The characters we meet, such as Ivan Boric, a fictional Serbo-Croatian writer, are often consumed by an idea that morphs into something else entirely, characters who come face to face with profound loss. Boric, for instance, in “Witness to a Prayer,” is described as a writer who seeks to “[i]mprison beauty in a padded sentence,” to illustrate the “overlooked miracles of life.” Yet Boric, according to a narrator telling the tale in the style of a biography, is “embarrassed” by the sentimentality of his writing vocation, as if it is incomplete. The story shifts—surprisingly, as Husić often does—into a second section that reads more like lyrical fiction and less like biography. Here we see the character Boric from another side, a man who has fallen in love with the quiet of the world, who is consumed by the small beauties of life with his wife Vesna and daughter Mila. But as a Boric’s mind cascades through memories—glimpses in which he watches “Mila sleep in the candlelight”—the dark violence of trauma inserts itself until he must confront the truth that Mila has been killed by a “fragment of a mortar shell.” The miracles of life that he had tried to capture have evaporated, memory only dancing in the shadows of war. The narrator speculates at the story’s end that instead of sentimentalism perhaps Boric has been “trying to capture beauty and raise the dead.”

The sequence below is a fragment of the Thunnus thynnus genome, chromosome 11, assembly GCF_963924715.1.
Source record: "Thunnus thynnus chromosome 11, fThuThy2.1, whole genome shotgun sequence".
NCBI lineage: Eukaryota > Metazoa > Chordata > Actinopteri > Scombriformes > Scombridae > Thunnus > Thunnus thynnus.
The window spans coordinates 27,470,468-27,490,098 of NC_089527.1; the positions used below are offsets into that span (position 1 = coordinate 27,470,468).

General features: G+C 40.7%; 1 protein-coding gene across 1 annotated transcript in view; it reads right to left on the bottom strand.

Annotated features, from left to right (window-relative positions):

In this story and in others, Vedran Husić uses form to constantly destabilize the reader, to recreate the effect not just of war but also of exile, of longing. The story “Translated from the Bosnian” is written in the form of letters exchanged between a deceased father and his living wife and son. In the silence and white space between each exchanged letter, the longing and disconnect between characters is amplified. Another story, “Documentary,” cycles through linked first person monologues, as if each character was being interviewed as they try to describe Dario, the central figure in the story who is unable to be content in a changing world, to move on from love, to truly value the lives around him.